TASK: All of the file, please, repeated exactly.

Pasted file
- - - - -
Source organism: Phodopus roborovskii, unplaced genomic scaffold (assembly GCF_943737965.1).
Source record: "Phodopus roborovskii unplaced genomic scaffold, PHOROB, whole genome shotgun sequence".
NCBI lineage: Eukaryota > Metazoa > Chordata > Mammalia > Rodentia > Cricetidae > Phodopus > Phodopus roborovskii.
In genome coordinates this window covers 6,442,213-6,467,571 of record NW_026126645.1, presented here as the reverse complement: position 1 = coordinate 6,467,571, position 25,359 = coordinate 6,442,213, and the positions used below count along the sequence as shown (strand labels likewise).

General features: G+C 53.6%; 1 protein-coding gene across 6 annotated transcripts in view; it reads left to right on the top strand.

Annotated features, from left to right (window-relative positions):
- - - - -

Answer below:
Source organism: Phodopus roborovskii, unplaced genomic scaffold (assembly GCF_943737965.1).
Source record: "Phodopus roborovskii unplaced genomic scaffold, PHOROB, whole genome shotgun sequence".
NCBI lineage: Eukaryota > Metazoa > Chordata > Mammalia > Rodentia > Cricetidae > Phodopus > Phodopus roborovskii.
In genome coordinates this window covers 6,442,213-6,467,571 of record NW_026126645.1, presented here as the reverse complement: position 1 = coordinate 6,467,571, position 25,359 = coordinate 6,442,213, and the positions used below count along the sequence as shown (strand labels likewise).

General features: G+C 53.6%; 1 protein-coding gene across 6 annotated transcripts in view; it reads left to right on the top strand.

Annotated features, from left to right (window-relative positions):